"With the appearance of the Soviet MiG-15 in combat over North Korea in 1950, USAF propeller-driven bombers were rendered obsolete as strategic offensive weapons. Although the MiG-15 had limited range and lacked radar, the swept-wing Soviet jet carried heavy-caliber weapons and could fly faster and higher than the F-80C and F-84G, the B-29’s straight-winged jet fighter escorts. During daylight, the MiG-15 could attack the propeller-driven B-29s with impunity, forcing the United States to switch the B-29 to night raids." (Wikipedia)
This test run seems to confirm the above statement.
For my next test I will try some different strategies:
-Use a bomb that supports high altitude release (hi-hi-hi profile)
-Come in from a wider spread of directions - 1 squadron over the pole (from the North) and the other from over Norway/Sweden (from the West). In Nuclear war there are no national boundaries.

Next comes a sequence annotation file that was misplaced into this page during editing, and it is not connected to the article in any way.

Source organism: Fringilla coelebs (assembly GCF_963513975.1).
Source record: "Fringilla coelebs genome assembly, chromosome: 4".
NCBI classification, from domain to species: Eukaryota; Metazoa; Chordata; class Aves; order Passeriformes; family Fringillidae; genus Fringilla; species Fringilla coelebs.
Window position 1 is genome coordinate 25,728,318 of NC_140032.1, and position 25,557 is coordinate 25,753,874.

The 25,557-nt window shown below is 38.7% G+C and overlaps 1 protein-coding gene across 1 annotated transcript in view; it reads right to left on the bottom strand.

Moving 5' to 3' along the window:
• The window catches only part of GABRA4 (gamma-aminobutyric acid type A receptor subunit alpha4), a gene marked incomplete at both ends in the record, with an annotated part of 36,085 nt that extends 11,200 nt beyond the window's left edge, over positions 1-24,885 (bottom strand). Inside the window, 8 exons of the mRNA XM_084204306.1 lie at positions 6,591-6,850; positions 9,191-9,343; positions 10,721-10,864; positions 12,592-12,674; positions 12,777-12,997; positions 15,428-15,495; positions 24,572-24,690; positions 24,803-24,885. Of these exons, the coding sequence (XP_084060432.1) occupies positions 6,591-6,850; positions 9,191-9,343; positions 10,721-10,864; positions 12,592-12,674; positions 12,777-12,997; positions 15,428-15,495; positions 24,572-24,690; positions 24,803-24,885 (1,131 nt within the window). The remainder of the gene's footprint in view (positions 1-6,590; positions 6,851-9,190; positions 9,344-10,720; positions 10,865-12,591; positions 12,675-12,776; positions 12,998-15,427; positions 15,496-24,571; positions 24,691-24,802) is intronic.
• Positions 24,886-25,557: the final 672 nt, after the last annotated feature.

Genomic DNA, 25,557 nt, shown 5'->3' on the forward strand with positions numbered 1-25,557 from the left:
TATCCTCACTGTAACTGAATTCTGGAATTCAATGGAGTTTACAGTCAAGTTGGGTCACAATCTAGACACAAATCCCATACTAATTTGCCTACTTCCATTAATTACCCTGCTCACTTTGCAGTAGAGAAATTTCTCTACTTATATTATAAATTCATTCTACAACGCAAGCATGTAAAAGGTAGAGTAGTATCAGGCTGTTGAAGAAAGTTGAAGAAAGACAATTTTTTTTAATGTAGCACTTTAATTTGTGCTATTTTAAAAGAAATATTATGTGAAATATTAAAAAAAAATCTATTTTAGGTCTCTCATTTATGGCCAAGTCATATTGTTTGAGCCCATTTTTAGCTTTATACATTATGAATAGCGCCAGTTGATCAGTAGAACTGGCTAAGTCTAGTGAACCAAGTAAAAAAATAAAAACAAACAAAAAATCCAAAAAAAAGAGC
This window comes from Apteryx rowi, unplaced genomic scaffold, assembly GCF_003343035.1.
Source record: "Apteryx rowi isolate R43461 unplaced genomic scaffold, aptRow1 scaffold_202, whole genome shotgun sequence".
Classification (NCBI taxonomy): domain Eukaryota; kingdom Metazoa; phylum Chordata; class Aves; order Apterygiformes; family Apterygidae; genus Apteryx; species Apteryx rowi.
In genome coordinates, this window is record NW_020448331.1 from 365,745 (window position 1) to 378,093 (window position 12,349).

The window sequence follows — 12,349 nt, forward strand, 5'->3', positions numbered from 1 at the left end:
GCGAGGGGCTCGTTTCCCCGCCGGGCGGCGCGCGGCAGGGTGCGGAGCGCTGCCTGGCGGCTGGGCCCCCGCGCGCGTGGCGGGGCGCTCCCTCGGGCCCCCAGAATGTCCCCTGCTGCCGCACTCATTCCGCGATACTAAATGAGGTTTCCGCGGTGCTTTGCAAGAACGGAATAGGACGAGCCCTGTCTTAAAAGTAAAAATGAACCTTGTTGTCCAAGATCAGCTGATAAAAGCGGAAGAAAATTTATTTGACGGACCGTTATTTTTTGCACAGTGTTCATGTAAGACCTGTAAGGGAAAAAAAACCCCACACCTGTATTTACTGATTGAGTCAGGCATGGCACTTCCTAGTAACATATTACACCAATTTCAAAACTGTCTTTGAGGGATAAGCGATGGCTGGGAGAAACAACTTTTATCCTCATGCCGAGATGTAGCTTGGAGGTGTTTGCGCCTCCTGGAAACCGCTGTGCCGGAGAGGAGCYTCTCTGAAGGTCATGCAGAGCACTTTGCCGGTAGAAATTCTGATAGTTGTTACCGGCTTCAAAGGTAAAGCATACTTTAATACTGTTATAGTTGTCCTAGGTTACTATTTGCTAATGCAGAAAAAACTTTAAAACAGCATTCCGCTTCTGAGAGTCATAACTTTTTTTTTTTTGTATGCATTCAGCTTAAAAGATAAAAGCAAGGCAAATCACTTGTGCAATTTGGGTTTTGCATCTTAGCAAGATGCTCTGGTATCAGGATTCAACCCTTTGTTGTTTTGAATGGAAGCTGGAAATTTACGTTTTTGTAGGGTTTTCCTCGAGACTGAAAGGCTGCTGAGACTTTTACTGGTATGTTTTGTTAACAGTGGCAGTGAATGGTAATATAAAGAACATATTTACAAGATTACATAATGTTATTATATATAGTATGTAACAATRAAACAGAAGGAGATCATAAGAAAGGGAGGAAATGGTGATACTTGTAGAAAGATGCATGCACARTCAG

-Try to get some F-84E's over the target with the B-36's via a chain of KC-97s
-Or simulate the FICON program and "carry" 1-2 F-84's with each squadron
Next will be to move on to the B-47, B-52, and B-58. Then it's onto the first ICBMs and the USS George Washington (SSBN-598). Just too much fun.
Because of the wealth of platforms in CMNAO, beyond being a great game, it also becomes a wonderful tool to explore/recreate/hypothesize history. I'll bet Gen Curtis LeMay would have loved to have had a copy…
Hi glad you like the platforms, you could try basing F-84's in Northern United Kingdom Airbases and tank in or fly from Norway will try and build parasite F-84's for the B-36's should be intereasting if I pull it off
Paul aka Sirius
Command: Modern Air/Naval Operations
Cold War Data Base 1946-1979 Author
Old radar men never die - Their echoes fade away in accordance with the inverse fourth power law